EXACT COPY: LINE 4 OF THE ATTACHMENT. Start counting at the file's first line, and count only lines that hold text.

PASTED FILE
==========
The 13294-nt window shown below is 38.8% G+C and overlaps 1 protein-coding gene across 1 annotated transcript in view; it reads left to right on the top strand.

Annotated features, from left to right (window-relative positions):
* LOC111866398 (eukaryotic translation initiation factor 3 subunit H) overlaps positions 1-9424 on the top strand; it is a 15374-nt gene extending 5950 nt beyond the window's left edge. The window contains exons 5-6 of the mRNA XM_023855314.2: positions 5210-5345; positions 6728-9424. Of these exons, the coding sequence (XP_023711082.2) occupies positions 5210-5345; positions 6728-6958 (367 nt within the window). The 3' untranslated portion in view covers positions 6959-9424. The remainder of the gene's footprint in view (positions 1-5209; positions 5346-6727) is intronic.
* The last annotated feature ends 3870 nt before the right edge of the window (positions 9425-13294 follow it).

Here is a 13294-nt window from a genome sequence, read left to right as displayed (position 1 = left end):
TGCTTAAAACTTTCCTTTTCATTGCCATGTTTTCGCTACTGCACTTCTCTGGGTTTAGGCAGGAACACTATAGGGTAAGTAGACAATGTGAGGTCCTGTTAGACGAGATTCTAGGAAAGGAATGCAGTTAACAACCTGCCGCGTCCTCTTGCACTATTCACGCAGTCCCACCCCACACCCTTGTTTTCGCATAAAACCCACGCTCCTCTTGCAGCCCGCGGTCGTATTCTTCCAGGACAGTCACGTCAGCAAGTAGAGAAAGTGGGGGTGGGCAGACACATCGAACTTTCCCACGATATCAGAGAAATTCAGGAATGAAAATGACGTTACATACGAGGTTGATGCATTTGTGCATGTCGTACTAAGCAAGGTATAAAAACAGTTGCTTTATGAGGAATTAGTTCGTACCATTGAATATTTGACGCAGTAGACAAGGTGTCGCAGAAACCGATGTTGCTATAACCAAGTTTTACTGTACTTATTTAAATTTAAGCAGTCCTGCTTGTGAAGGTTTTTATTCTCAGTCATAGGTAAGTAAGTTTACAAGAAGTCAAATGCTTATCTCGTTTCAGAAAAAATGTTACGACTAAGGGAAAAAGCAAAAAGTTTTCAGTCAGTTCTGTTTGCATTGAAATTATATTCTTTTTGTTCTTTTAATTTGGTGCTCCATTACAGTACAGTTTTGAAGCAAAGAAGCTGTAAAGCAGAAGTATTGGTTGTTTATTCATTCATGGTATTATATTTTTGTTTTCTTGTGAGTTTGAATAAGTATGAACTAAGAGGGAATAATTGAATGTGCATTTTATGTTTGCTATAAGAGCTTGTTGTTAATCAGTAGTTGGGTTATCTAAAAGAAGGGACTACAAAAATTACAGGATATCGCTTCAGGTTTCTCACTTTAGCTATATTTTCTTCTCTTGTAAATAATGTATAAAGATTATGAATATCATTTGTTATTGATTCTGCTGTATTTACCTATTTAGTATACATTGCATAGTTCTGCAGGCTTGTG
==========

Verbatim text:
* The last annotated feature ends 3870 nt before the right edge of the window (positions 9425-13294 follow it).